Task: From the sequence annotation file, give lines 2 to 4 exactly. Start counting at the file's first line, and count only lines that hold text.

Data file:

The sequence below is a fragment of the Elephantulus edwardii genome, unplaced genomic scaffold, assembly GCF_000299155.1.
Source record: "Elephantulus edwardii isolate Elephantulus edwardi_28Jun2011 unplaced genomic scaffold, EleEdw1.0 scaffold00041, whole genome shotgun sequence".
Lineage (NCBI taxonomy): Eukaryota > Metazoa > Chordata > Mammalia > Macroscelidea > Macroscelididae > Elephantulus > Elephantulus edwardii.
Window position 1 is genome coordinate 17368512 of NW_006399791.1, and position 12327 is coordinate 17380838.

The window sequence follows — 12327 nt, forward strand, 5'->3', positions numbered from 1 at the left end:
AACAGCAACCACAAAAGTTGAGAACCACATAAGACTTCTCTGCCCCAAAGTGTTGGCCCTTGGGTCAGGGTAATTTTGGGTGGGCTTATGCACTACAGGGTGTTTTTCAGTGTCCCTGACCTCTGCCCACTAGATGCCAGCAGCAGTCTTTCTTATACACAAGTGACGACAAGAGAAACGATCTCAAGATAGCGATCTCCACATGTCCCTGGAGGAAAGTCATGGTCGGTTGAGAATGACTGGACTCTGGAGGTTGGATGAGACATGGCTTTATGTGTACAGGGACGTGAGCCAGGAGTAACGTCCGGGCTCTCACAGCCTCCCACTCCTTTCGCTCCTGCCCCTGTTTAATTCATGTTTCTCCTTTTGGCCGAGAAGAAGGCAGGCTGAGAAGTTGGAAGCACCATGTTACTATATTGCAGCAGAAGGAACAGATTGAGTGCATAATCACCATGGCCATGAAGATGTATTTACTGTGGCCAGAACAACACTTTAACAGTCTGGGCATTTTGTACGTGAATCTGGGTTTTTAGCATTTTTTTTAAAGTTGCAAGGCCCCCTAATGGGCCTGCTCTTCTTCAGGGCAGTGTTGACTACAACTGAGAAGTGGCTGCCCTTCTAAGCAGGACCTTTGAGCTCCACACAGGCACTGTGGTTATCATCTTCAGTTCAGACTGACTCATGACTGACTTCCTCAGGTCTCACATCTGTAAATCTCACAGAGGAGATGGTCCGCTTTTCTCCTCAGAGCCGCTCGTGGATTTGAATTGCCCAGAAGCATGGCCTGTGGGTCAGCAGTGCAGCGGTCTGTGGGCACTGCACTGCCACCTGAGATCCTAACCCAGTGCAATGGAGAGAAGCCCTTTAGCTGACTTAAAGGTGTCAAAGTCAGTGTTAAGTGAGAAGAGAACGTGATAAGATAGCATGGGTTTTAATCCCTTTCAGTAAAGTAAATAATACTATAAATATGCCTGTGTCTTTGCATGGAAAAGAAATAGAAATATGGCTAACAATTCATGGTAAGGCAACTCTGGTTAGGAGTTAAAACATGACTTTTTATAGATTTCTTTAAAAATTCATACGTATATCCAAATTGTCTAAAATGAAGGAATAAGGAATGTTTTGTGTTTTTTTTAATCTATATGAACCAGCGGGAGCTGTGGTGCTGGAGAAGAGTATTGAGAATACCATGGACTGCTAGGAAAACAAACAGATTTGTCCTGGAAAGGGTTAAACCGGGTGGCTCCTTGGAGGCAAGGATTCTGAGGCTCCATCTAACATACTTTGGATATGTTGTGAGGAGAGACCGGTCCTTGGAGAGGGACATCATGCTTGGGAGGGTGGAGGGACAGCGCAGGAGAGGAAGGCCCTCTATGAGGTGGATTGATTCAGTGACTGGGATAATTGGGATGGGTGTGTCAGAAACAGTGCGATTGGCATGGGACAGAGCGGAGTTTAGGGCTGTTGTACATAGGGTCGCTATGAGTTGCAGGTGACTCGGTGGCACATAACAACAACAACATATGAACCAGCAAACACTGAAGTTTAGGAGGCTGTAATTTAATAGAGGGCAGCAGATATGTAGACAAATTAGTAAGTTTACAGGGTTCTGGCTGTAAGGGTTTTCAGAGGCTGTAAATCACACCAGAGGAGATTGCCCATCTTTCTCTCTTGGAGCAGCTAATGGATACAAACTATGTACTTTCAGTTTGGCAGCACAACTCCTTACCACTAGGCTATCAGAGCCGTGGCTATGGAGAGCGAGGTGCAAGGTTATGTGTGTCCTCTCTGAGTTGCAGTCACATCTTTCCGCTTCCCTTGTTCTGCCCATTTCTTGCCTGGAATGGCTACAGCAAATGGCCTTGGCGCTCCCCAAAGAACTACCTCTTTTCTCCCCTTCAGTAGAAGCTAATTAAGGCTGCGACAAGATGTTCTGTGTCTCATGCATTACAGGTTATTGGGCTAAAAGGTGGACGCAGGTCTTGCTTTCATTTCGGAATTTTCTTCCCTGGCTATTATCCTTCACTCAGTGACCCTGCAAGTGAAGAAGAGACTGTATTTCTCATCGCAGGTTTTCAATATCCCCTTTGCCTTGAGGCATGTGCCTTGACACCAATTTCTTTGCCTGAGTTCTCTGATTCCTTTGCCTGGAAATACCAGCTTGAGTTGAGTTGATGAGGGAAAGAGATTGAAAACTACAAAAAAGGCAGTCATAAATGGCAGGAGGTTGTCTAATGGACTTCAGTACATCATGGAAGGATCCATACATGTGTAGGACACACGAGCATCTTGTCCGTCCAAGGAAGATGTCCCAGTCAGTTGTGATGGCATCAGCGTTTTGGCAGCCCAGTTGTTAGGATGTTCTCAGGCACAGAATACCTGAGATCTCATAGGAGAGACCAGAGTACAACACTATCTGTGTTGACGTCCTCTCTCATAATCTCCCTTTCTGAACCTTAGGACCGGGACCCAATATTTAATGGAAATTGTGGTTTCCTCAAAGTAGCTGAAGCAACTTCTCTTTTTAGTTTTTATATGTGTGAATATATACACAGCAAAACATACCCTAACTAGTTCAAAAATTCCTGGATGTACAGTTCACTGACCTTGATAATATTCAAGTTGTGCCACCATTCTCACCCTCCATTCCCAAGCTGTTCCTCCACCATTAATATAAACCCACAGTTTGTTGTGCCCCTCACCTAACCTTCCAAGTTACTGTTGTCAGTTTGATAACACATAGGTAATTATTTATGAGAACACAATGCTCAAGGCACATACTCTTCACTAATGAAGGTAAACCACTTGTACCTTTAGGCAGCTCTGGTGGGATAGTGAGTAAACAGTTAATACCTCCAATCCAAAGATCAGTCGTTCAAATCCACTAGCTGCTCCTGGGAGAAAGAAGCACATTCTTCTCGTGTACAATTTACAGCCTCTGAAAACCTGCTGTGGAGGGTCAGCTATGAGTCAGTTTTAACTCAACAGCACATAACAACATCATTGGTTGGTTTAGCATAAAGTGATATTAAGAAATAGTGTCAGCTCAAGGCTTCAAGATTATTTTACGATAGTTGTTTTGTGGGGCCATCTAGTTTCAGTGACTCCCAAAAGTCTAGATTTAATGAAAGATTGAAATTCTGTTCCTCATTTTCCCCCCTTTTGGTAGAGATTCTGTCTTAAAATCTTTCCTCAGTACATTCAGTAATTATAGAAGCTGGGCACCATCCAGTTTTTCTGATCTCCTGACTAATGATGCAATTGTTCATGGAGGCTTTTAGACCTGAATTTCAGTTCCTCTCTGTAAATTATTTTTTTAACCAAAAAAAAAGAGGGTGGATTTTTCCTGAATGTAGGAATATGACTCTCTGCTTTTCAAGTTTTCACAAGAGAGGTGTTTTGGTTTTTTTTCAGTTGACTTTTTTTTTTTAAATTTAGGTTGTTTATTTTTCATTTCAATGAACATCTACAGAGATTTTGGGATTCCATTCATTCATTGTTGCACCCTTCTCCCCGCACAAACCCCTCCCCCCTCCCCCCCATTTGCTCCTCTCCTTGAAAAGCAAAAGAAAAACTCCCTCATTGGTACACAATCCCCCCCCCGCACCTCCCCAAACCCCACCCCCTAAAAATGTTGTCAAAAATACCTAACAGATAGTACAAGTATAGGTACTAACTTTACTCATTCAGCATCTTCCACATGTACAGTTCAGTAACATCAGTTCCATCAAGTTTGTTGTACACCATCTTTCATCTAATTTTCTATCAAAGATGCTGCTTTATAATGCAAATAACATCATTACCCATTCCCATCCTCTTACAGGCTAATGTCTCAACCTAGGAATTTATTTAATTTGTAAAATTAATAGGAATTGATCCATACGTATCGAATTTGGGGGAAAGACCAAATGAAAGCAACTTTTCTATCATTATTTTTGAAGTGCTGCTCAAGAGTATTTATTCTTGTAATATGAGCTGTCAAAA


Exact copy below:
Source record: "Elephantulus edwardii isolate Elephantulus edwardi_28Jun2011 unplaced genomic scaffold, EleEdw1.0 scaffold00041, whole genome shotgun sequence".
Lineage (NCBI taxonomy): Eukaryota > Metazoa > Chordata > Mammalia > Macroscelidea > Macroscelididae > Elephantulus > Elephantulus edwardii.
Window position 1 is genome coordinate 17368512 of NW_006399791.1, and position 12327 is coordinate 17380838.